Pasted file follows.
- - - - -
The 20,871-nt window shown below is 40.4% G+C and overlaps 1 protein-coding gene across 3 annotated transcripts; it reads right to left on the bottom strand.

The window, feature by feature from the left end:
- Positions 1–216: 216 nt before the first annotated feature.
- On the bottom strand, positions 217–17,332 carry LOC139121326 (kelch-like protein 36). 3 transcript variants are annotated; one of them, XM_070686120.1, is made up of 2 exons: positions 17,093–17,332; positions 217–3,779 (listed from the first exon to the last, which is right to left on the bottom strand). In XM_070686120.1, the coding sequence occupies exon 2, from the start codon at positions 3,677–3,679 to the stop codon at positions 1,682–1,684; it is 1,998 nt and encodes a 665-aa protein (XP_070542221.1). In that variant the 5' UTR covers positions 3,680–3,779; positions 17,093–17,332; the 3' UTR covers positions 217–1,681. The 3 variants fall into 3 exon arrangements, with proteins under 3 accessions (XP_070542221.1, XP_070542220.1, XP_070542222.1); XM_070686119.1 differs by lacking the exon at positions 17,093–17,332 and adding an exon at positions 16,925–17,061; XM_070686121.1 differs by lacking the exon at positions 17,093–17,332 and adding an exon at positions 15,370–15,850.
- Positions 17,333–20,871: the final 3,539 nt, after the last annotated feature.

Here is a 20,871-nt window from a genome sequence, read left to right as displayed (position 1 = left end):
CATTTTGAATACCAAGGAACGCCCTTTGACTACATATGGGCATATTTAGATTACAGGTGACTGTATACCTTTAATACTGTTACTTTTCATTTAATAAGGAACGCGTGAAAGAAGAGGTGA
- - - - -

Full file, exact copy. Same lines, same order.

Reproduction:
The 20,871-nt window shown below is 40.4% G+C and overlaps 1 protein-coding gene across 3 annotated transcripts; it reads right to left on the bottom strand.

The window, feature by feature from the left end:
- Positions 1–216: 216 nt before the first annotated feature.
- On the bottom strand, positions 217–17,332 carry LOC139121326 (kelch-like protein 36). 3 transcript variants are annotated; one of them, XM_070686120.1, is made up of 2 exons: positions 17,093–17,332; positions 217–3,779 (listed from the first exon to the last, which is right to left on the bottom strand). In XM_070686120.1, the coding sequence occupies exon 2, from the start codon at positions 3,677–3,679 to the stop codon at positions 1,682–1,684; it is 1,998 nt and encodes a 665-aa protein (XP_070542221.1). In that variant the 5' UTR covers positions 3,680–3,779; positions 17,093–17,332; the 3' UTR covers positions 217–1,681. The 3 variants fall into 3 exon arrangements, with proteins under 3 accessions (XP_070542221.1, XP_070542220.1, XP_070542222.1); XM_070686119.1 differs by lacking the exon at positions 17,093–17,332 and adding an exon at positions 16,925–17,061; XM_070686121.1 differs by lacking the exon at positions 17,093–17,332 and adding an exon at positions 15,370–15,850.
- Positions 17,333–20,871: the final 3,539 nt, after the last annotated feature.

Here is a 20,871-nt window from a genome sequence, read left to right as displayed (position 1 = left end):
CATTTTGAATACCAAGGAACGCCCTTTGACTACATATGGGCATATTTAGATTACAGGTGACTGTATACCTTTAATACTGTTACTTTTCATTTAATAAGGAACGCGTGAAAGAAGAGGTGA